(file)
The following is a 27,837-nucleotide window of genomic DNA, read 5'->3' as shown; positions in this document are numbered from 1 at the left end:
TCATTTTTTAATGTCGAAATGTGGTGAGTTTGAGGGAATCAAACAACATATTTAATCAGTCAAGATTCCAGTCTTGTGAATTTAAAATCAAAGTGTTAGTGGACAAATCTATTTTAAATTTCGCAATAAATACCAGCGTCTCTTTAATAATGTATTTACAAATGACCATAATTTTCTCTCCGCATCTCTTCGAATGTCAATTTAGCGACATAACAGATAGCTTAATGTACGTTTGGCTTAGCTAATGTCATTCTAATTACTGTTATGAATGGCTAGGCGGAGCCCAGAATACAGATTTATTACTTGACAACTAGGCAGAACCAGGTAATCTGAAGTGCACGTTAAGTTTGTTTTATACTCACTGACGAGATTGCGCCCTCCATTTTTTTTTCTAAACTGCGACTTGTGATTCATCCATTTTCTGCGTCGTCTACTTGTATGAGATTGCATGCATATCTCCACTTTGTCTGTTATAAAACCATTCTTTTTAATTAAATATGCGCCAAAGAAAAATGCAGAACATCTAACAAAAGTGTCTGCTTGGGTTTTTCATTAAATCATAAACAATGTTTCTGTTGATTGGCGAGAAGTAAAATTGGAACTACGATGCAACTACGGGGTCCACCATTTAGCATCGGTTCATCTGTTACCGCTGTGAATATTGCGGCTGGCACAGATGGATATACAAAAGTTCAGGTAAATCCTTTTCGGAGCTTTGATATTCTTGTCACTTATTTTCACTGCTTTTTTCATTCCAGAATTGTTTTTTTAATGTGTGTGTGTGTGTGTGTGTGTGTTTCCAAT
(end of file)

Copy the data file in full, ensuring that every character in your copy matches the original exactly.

The following is a 27,837-nucleotide window of genomic DNA, read 5'->3' as shown; positions in this document are numbered from 1 at the left end:
TCATTTTTTAATGTCGAAATGTGGTGAGTTTGAGGGAATCAAACAACATATTTAATCAGTCAAGATTCCAGTCTTGTGAATTTAAAATCAAAGTGTTAGTGGACAAATCTATTTTAAATTTCGCAATAAATACCAGCGTCTCTTTAATAATGTATTTACAAATGACCATAATTTTCTCTCCGCATCTCTTCGAATGTCAATTTAGCGACATAACAGATAGCTTAATGTACGTTTGGCTTAGCTAATGTCATTCTAATTACTGTTATGAATGGCTAGGCGGAGCCCAGAATACAGATTTATTACTTGACAACTAGGCAGAACCAGGTAATCTGAAGTGCACGTTAAGTTTGTTTTATACTCACTGACGAGATTGCGCCCTCCATTTTTTTTTCTAAACTGCGACTTGTGATTCATCCATTTTCTGCGTCGTCTACTTGTATGAGATTGCATGCATATCTCCACTTTGTCTGTTATAAAACCATTCTTTTTAATTAAATATGCGCCAAAGAAAAATGCAGAACATCTAACAAAAGTGTCTGCTTGGGTTTTTCATTAAATCATAAACAATGTTTCTGTTGATTGGCGAGAAGTAAAATTGGAACTACGATGCAACTACGGGGTCCACCATTTAGCATCGGTTCATCTGTTACCGCTGTGAATATTGCGGCTGGCACAGATGGATATACAAAAGTTCAGGTAAATCCTTTTCGGAGCTTTGATATTCTTGTCACTTATTTTCACTGCTTTTTTCATTCCAGAATTGTTTTTTTAATGTGTGTGTGTGTGTGTGTGTGTGTTTCCAAT